Platform 2006 Review - PROTECT
13. The City of Toronto should implement all recommendations from the Coroner's report that fall under the City's jurisdiction.
It is not clear if there has been any movement on implementing the coroner’s recommendations, but there certainly has been no significant impact.
14. The City of Toronto should advocate for action on the Coroner's report recommendations that apply to the Federal and Provincial Governments and report annually to the Toronto Cycling Committee on progress made.
It is not clear if there has been any movement on advocating for action by the Federal and Provincial on the coroner’s recommendations, but there certainly has been no significant impact.
15. Start using innovative bicycle and pedestrian pavement markings and signals.
- Where necessary ask the Provincial Government to make the required amendments to the Highway Traffic Act.
- Review locations where innovative designs can be used and start implementing them without delay.
The City has started using sharrows, and plans to install some pilot bike boxes in 2010.
The City has installed cross-bikes on Lakeshore Blvd. from the Martin Goodman Trail without any specific designation from the Province.
The City has installed 2 “pedestrian scramble” intersection signals at Yonge & Dundas and Yonge & Bloor, with 2 more proposed locations at Bay & Dundas and Bay & Bloor.
The City has installed at least 1 “leading pedestrian interval” at University & Adelaide.
16. Improve education and enforcement of all laws/bylaws regarding pedestrian and cyclist safety or convenience, including:
- Vehicular parking in bike lanes;
- By-laws regarding obstruction of sidewalks; and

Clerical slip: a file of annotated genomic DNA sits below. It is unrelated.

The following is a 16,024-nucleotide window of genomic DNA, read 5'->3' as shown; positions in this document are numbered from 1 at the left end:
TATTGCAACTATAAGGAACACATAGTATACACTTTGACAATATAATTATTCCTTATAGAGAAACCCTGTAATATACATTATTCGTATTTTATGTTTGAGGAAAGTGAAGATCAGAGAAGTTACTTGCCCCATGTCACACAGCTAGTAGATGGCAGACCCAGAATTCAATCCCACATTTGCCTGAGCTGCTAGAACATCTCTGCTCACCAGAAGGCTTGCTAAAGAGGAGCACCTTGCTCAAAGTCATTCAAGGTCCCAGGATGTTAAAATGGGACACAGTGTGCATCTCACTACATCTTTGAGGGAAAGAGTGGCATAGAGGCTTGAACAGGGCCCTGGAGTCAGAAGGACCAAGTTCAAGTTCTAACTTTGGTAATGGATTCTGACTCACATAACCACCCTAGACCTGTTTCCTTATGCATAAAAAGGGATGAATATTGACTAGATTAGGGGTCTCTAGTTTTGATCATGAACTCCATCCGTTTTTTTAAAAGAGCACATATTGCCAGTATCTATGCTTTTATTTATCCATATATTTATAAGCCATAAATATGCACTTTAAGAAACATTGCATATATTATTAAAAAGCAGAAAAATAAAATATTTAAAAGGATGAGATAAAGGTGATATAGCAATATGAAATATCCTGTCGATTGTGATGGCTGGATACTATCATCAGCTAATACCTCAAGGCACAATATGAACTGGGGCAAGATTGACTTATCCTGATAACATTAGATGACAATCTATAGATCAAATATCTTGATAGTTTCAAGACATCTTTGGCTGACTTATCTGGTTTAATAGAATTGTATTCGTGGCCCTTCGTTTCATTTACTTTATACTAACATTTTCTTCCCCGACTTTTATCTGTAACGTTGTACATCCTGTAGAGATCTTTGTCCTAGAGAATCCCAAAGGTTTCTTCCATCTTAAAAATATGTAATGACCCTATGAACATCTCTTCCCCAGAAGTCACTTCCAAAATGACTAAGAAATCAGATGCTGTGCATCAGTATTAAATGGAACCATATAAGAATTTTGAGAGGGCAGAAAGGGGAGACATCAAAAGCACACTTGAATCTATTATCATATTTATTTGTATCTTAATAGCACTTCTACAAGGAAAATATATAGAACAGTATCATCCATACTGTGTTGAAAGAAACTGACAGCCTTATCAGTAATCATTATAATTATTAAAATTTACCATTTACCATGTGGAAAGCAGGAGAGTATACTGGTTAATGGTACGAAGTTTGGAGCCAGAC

- Highway traffic act laws; including vehicles respecting crosswalks.
With regard to parking in bike lanes, no changes to by-laws are needed since there is nothing currently prohibiting parking enforcement officers from handing out tickets in all bike lane zones. There could potentially be a new by-law specifically for no stopping in a bike lane, but that is not necessary. Unfortunately, leadership at the top of the Toronto Police Service does not take the issue of cars stopping and parking in bike lanes very seriously.
17. Implement measures to make roads safer and prevent sidewalk cycling.
Temporal analysis of detailed collision statistics with a summary is not publicly available, and so it is difficult to chart progress. At face value, there has been no significant drop in cyclist and pedestrian collisions, injuries and fatalities.
18. Create a Toronto Police Services Bike Theft Task Force to reduce the problem of bike theft.
There does not appear to be a specific bike theft task force at the Toronto Police Service, though the force was successful in finally prosecuting Toronto’s most infamous bike thief and also setting up an on-line bicycle registration system.